And while you’re waiting for your kids to lift their heads, check out my book, Secrets of the Suburbs – the perfect sexy fun beach read! – available on Amazon. Just click HERE! And… Murder Across the Street, click HERE. Yes! The suburbs are crazy! Sex, Murder and Pokemon, Oh my!
I have been noticing the same thing with my kids. It does seem that now driving to places is a ‘great” way to find things. Not really what I loved about the game. I have to say I would not mind if it went away either! Lol!
And the server?? I mean can it go down anymore?? Seriously we spend more time looking for service or waiting for the game to load..
My son was a Pokemon nut in the 90’s. Now he’s doing this. Pokemon go away is right!
I had just successfully shoved all the cards and crap to the back of the closet. But now… they’re baaack…
Wow. My kids aren’t into this, thankfully. I’m glad it’s keeping them sort of happy and outdoors, but still, yikes. Read a book outside maybe. Much less hassle! 🙂
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This is my life!!! Hysterical.
yup! see you round the wharf!! haha!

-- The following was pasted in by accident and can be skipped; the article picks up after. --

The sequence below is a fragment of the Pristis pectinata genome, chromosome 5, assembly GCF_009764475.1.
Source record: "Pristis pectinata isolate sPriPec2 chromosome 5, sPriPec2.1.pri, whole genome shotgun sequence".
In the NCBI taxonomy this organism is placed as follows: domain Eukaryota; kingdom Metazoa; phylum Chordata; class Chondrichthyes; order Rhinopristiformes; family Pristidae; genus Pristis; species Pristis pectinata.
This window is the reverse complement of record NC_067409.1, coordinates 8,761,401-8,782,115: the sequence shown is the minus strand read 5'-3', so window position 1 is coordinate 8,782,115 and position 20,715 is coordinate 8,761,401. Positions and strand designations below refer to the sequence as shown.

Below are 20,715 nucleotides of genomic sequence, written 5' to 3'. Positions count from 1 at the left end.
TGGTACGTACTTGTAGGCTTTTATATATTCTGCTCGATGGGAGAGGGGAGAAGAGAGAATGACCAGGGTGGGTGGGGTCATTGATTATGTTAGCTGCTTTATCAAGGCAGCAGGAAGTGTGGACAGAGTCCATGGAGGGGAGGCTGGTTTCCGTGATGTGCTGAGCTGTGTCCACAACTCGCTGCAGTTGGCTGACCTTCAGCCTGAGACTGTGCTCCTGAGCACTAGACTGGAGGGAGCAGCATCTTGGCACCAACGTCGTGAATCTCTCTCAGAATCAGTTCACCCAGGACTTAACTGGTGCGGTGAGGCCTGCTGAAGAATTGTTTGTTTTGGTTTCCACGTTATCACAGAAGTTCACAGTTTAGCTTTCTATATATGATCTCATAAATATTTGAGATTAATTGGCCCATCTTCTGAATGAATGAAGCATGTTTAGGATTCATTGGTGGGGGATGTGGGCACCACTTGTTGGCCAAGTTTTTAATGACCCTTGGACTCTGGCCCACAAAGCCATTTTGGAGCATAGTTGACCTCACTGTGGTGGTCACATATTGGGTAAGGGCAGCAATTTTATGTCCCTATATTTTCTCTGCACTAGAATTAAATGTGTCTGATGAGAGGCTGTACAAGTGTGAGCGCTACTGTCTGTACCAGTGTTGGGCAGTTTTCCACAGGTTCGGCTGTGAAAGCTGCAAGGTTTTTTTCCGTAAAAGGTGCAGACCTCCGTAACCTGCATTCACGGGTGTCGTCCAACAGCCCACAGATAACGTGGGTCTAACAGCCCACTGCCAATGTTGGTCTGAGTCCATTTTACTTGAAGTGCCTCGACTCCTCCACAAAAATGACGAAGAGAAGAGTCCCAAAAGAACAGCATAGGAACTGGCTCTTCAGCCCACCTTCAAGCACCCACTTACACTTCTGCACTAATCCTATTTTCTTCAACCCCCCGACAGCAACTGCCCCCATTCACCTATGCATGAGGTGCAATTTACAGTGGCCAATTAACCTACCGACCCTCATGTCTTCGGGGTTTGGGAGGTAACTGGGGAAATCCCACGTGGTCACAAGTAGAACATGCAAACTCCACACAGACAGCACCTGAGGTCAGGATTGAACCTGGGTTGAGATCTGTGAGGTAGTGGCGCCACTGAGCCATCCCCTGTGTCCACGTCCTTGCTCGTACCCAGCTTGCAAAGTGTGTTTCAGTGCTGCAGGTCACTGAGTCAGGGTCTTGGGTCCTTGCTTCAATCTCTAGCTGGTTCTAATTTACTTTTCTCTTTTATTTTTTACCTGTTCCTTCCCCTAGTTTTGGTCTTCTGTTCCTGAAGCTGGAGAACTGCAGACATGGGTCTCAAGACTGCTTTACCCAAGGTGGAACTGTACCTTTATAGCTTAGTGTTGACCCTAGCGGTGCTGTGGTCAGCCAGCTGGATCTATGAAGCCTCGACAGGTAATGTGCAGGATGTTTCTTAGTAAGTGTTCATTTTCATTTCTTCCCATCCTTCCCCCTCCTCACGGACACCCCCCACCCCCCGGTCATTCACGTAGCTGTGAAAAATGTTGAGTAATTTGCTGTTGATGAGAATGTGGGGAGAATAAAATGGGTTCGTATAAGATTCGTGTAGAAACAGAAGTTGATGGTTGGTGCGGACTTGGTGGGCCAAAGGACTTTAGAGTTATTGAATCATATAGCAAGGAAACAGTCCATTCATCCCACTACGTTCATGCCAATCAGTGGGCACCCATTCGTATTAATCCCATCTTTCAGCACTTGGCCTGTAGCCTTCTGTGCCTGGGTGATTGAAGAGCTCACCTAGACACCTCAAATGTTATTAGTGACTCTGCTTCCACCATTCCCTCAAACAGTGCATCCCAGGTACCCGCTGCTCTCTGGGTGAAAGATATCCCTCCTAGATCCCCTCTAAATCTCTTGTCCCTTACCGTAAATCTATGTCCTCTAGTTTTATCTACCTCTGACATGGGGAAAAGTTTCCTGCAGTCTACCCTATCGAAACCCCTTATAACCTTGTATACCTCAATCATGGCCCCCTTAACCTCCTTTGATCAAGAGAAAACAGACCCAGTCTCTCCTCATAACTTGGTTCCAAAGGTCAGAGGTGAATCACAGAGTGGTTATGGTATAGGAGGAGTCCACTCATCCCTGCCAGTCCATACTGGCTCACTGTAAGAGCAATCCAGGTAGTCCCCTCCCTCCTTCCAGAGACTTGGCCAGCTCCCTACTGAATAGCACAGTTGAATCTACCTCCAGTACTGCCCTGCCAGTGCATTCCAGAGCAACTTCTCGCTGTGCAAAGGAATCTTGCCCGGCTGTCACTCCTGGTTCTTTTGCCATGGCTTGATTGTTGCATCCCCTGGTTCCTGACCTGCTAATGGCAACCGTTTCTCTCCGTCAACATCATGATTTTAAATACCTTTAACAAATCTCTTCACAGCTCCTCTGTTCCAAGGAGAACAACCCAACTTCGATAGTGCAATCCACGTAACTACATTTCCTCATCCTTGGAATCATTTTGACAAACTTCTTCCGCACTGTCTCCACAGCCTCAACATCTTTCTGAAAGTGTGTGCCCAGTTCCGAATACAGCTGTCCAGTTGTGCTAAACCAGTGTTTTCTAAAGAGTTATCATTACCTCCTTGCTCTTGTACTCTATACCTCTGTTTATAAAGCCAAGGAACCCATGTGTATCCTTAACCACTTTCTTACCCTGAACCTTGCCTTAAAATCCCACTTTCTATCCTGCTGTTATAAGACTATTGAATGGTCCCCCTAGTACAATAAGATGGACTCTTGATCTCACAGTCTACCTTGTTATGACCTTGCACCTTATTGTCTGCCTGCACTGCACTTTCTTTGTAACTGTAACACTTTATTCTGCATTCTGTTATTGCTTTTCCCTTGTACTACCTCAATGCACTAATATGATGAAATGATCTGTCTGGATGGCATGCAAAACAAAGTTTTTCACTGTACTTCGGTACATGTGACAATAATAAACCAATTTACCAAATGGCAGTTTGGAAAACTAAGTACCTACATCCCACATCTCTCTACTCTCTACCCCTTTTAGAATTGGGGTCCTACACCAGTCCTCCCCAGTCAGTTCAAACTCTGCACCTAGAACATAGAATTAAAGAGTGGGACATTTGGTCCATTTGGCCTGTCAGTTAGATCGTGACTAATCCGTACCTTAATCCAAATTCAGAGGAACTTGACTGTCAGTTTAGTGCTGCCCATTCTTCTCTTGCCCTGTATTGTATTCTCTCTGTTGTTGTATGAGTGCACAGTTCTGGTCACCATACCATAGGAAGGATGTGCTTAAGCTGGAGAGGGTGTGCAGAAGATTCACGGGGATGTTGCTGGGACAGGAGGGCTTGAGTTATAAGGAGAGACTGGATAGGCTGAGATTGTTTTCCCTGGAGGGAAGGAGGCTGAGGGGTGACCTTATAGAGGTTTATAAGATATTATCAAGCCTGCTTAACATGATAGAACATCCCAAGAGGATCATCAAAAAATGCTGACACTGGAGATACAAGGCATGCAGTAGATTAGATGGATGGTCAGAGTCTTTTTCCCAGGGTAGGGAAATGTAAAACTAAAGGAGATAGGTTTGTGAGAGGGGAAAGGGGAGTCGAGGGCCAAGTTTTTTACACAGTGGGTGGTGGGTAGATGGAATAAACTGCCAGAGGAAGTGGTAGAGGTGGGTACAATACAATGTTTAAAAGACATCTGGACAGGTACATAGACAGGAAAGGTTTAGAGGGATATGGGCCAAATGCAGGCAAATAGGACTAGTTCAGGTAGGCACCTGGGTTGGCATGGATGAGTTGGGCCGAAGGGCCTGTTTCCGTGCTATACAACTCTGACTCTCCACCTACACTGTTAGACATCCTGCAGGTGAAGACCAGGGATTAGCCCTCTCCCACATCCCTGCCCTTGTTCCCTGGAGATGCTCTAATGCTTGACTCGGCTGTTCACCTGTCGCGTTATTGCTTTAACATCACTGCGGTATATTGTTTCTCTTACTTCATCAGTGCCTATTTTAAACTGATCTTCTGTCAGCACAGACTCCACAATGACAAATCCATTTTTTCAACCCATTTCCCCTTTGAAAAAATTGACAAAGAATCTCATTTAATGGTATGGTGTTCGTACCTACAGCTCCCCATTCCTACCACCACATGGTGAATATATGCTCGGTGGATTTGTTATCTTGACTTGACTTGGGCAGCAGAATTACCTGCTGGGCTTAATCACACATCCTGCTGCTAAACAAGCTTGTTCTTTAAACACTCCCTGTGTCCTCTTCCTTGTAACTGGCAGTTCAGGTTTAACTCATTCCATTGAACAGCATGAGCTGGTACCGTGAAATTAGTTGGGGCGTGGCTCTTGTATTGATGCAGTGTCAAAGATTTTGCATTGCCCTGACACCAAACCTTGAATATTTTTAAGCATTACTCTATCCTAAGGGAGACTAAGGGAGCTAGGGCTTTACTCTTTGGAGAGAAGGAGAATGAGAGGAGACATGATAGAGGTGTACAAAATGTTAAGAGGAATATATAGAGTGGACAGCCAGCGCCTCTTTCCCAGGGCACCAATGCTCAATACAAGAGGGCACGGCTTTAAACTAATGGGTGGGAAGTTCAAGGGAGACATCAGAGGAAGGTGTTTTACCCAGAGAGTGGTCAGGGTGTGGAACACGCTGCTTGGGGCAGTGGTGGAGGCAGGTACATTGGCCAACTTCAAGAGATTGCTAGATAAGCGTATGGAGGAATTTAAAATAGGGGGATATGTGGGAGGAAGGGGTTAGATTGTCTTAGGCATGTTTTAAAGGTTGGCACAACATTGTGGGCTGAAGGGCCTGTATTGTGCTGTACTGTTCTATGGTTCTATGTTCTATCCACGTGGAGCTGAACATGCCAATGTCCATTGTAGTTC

Yes. I feel the same way. Your words sound like I wrote that blog myself! Have you been watching me and my two boys. Wow, really funny. Seriously, everything u wrote about sounds like me. Funny stuff . We now sometimes have to lie and tell kids the servers are down at the park in order to just stay in one night. It is exhausting.
It’s crazy. It has quickly gone from adorable to really annoying. I’m just waiting for the server to explode and we can go back to quietly playing video games in the basement! haha!
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Your mistake is in having kids who can’t drive yet! My kids said, “Hey, Mom, we’re going to Gig Harbor to go Pokemon hunting, want to come?” So I got a trip to a pretty waterfront town, did some shopping, and my daughter bought me a smoothie. We walked around while my young adults caught Pokemon and I enjoyed the sunshine (unlike most of the country, it’s been cloudy most of the summer in Washington state).
Yes, too bad they don’t give out licenses to 11 year olds!! 😉 I know, Maybe I could get your young adults to babysit my boys and then we could get smoothies!!! Done! 🙂
Oh my… I didn’t really grasp this game until now… I can see how quickly the fun stopped for you…It is sad. Everyone already had their heads buried in their phones before, often almost walking into cars. Now it is worse… UGH!!